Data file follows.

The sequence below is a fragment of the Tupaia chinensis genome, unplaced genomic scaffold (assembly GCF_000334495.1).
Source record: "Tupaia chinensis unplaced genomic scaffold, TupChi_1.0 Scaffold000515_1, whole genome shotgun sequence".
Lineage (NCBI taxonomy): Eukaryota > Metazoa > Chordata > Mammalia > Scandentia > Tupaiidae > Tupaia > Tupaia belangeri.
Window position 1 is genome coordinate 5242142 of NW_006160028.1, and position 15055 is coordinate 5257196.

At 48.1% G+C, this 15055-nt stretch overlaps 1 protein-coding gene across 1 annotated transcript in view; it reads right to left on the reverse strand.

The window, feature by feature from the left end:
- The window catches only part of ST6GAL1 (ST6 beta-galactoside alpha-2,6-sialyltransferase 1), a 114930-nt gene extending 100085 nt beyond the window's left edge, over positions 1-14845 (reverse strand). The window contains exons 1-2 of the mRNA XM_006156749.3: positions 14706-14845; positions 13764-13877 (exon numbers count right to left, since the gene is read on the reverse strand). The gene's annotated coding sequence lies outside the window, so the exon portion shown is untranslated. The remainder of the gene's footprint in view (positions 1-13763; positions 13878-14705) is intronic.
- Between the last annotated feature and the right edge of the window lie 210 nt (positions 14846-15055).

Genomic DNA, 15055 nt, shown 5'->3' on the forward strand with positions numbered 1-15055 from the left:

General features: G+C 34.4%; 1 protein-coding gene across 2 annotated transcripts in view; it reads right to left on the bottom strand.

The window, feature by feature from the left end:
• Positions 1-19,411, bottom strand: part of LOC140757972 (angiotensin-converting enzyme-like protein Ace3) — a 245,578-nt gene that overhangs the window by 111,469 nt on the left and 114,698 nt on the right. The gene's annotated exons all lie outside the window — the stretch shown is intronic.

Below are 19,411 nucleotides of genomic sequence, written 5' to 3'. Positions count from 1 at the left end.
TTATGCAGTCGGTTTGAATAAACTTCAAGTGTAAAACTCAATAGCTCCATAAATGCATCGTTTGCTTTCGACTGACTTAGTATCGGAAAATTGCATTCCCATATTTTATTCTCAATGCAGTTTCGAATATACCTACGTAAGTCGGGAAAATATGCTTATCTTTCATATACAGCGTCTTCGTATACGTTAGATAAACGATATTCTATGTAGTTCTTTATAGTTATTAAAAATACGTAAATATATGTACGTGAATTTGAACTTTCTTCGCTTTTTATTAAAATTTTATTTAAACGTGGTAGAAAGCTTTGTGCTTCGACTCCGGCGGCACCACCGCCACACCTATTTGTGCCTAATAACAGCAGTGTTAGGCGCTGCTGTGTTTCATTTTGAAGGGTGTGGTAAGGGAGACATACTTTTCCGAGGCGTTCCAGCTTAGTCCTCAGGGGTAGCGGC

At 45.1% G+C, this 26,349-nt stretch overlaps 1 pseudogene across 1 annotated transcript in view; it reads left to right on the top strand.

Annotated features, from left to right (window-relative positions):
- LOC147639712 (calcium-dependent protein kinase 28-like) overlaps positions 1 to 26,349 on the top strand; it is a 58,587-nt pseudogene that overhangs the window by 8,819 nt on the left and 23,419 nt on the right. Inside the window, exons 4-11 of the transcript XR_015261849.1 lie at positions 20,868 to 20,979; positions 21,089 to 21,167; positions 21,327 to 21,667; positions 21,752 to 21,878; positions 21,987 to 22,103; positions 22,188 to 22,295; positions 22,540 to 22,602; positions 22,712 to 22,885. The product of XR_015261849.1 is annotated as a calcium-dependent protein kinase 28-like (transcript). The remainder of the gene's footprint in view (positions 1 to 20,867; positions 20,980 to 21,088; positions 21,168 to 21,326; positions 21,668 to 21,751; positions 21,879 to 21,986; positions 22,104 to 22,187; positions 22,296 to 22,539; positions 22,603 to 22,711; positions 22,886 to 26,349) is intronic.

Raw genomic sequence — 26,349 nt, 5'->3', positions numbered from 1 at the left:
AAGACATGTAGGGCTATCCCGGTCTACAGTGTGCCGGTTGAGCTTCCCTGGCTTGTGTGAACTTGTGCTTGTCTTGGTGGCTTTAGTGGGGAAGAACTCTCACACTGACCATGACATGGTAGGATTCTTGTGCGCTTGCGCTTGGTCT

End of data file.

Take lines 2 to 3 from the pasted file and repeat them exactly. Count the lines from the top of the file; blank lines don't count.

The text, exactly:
Source record: "Tupaia chinensis unplaced genomic scaffold, TupChi_1.0 Scaffold000515_1, whole genome shotgun sequence".
Lineage (NCBI taxonomy): Eukaryota > Metazoa > Chordata > Mammalia > Scandentia > Tupaiidae > Tupaia > Tupaia belangeri.